North African Neolithic Hunter-Gatherers Eschewed Domestic Grains for Wild Plants
A community of cave dwellers in North Africa apparently resisted switching over to pure agriculture and instead continued gathering highly nutritional wild grass seeds and other wild plants for many years after the beginning of the agricultural revolution. New research says that though they had domesticated sheep and goats, they may have resisted planting crops to avoid reliance on limited food sources such as crops, which could be prone to failure.
The people who lived in a huge cave in an area of western Egypt and northern Libya 8,800 to 5,000 years ago probably had access to domesticated grain. But a research team analyzed stone grinding tools from the Haua Fteah cave in Libya and found residue of wild plants on them. Another researcher working in the cave, which was inhabited for about 80,000 years, also found evidence the people there ate wild plants.
Conversely, around 11,000 years ago nomads in the Near East started settling down and leaving behind their existence as hunter-gatherers to become farmers and exploit domesticated animals and crops.
“The research [Giulio] Lucarini is carrying out in Northern Libya and Western Egypt is increasingly revealing a contrasting scenario for the North African regions,” says a press release from Dr. Lucarini’s institution, Cambridge University. Dr. Lucarini and his colleagues used high-powered microscopes to analyze the stone grinding tools.
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Dr. Lucarini is with Cambridge’s McDonald Institute for Archaeological Research. He and a couple of other researchers published a new paper this week in the journal Quaternary International that says the wild-plant residues date to a time when people of the region probably would have had contact with farmers and could have borrowed agricultural ideas from them. Further, analysis of plant remains done by another researcher whom they cite, showed that only wild plants were in use at Haua Fteah cave during the Neolithic period.
“Together, this evidence suggests that domesticated varieties of grain were adopted late, spasmodically, and not before classical times, by people who lived in tune with their surroundings as they moved seasonally between naturally available resources,” the press release states.
The entrance to Haua Fteah cave in Libya. (Giulio Lucarini)
Dr. Lucarini and colleagues examined the shape and size of the starch found in the grinders’ crevices and compared them to wild and domestic plant varieties from North Africa and Southern Europe. They concluded the residues were probably from a Cenchrinae grass. Cenchrus grasses are still gathered by several African groups if they have no other food sources. Cenchrus grass is difficult to work with because it is prickly and hard to extract seeds, but it is nutritious, the press release says.
“Haua Fteah is only a kilometer [0.62 miles] from the Mediterranean and close to well-established coastal routes, giving communities there access to commodities such as domesticated grain, or at least the possibility to cultivate them. Yet it seems that people living in the Jebel Akhdar region may well have made a strategic and deliberate choice not to adopt the new farming practices available to them, despite the promise of higher yields but, instead, to integrate them into their existing practices,” Lucarini said.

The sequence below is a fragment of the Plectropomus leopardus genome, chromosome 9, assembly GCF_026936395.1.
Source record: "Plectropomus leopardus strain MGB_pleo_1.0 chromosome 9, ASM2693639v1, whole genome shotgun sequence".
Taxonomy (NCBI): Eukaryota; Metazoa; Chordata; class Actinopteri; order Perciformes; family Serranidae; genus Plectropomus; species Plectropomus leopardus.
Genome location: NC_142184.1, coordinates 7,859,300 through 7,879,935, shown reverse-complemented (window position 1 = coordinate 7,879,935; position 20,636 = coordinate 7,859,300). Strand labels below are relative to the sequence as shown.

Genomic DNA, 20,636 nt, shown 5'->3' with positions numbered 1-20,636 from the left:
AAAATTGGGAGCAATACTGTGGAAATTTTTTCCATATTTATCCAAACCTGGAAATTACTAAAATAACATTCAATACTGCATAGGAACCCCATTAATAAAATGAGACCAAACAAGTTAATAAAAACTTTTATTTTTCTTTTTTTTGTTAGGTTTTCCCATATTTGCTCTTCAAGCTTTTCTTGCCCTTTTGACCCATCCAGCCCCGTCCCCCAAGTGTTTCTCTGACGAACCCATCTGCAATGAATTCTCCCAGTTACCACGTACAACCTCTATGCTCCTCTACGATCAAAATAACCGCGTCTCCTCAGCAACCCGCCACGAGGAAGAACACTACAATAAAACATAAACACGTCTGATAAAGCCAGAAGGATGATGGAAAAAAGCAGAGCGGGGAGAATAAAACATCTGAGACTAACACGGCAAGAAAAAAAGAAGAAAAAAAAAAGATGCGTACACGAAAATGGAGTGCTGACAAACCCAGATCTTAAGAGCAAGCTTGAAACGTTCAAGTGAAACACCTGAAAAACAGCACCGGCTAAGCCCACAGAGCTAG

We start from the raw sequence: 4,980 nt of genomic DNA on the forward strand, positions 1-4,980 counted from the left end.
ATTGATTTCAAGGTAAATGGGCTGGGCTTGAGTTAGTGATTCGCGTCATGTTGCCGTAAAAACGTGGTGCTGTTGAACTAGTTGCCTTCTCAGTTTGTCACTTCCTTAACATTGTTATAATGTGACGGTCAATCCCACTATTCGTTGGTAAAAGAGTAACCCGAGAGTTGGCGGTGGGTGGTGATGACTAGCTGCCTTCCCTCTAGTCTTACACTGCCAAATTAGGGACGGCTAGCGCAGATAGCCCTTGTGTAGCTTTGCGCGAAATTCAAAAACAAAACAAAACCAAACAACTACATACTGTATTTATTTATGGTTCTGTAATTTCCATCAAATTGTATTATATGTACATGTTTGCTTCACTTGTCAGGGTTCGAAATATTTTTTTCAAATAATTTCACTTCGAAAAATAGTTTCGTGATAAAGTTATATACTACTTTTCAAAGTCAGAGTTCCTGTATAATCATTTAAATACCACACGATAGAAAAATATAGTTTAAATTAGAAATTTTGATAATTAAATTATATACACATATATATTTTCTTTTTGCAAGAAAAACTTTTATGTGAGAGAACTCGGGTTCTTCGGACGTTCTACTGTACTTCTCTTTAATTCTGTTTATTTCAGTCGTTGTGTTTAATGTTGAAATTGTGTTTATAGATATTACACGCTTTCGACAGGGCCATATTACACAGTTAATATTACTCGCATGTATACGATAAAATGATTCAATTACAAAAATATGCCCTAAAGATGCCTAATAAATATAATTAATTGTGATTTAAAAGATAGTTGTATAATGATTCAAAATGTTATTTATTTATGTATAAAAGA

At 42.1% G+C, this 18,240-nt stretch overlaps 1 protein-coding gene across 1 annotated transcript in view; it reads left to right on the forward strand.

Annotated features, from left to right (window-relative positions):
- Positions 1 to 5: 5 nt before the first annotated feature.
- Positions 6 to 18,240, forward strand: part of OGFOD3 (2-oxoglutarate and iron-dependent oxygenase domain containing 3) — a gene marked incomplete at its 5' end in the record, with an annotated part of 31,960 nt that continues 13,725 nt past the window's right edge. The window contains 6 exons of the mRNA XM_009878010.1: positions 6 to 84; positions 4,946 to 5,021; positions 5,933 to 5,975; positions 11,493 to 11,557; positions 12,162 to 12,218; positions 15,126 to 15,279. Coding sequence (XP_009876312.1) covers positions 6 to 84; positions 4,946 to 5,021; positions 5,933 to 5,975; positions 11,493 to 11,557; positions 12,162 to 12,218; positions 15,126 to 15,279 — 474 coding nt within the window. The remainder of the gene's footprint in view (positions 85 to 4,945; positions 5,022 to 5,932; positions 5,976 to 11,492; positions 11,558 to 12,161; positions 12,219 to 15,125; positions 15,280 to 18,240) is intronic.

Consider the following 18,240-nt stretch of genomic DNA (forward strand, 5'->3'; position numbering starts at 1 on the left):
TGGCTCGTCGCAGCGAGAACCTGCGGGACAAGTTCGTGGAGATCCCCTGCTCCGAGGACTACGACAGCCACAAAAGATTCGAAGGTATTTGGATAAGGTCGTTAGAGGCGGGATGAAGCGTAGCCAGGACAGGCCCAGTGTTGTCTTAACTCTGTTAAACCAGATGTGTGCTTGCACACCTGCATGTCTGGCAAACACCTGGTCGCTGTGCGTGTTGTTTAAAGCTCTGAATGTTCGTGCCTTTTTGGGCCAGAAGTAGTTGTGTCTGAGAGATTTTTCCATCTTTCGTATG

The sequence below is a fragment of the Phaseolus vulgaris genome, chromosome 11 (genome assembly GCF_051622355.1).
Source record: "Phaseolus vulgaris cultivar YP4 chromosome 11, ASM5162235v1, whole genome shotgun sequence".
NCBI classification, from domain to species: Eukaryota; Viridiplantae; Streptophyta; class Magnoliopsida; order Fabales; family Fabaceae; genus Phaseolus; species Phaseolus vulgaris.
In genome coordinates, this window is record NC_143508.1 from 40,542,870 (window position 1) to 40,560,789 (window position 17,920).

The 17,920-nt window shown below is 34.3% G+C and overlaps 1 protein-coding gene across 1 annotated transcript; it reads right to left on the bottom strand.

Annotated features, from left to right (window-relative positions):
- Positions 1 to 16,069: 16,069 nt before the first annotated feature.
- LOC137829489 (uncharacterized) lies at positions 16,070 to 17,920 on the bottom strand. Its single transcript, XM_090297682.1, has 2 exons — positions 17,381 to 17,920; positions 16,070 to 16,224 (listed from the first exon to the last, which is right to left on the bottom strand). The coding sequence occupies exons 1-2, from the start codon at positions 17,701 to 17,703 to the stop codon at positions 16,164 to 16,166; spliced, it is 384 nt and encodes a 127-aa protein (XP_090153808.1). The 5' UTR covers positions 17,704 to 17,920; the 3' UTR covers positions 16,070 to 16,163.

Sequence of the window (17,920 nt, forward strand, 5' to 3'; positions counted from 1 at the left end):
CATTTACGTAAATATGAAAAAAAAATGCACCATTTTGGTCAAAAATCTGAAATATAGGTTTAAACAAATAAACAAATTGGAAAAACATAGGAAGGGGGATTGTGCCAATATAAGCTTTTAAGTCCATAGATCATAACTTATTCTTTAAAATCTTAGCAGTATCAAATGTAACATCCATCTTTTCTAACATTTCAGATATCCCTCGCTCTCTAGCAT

Cenchrus grass (Plantillustrations.org)
Dr. Lucarina assets that his research of the grinders from Haua Fteah confirms recent theories that adoption of domesticated species in North Africa was not to replace exploitation of wild resources but rather to supplement them. He believes that North African communities may have delayed a move to domestic grains because they had a highly mobile lifestyle. Plus by continuing to exploit wild crops, they were not relying on a single resource that could be prone to failure. As he explained:
“It's an example of the English idiom of not putting all your eggs in one basket. Rather than being ‘backward’ in their thinking, these nomadic people were highly sophisticated in their pragmatism and deep understanding of plants, animals and climatic conditions.”
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“Archaeologists talk about a 'Neolithic package'—made up of domestic plants and animals, tools and techniques—that transformed lifestyles. Our research suggests that what happened at Haua Fteah was that people opted for a mixed bag of old and new. The gathering of wild plants as well as the keeping of domestic sheep and goats chime with continued exploitation of other wild resources—such as land and sea snails—which were available on a seasonal basis with levels depending on shifts in climatic conditions,” Lucarina concluded.
The political situation in Libya is such that the researchers have had to suspend excavations at the Haua Fteah cave for now, even though only a fraction of it has been examined. For example, they haven’t yet found the surfaces upon which the people used the grinders to prepare the food. The recent research has been done in laboratories with high-powered microscopes.
Dr. Giulio Lucarini analyzing the artifacts at the microscope. (Aude Gräzer Ohara)
Featured image: Cenchrinae starch granules from the Haua Fteah cave and from a modern variety; Cenchrinae is a type of grass used as food in Africa. (Anita Radini) and an upper grinder found in the Haua Fteah cave, Libya (Giulio Lucarini)
By: Mark Miller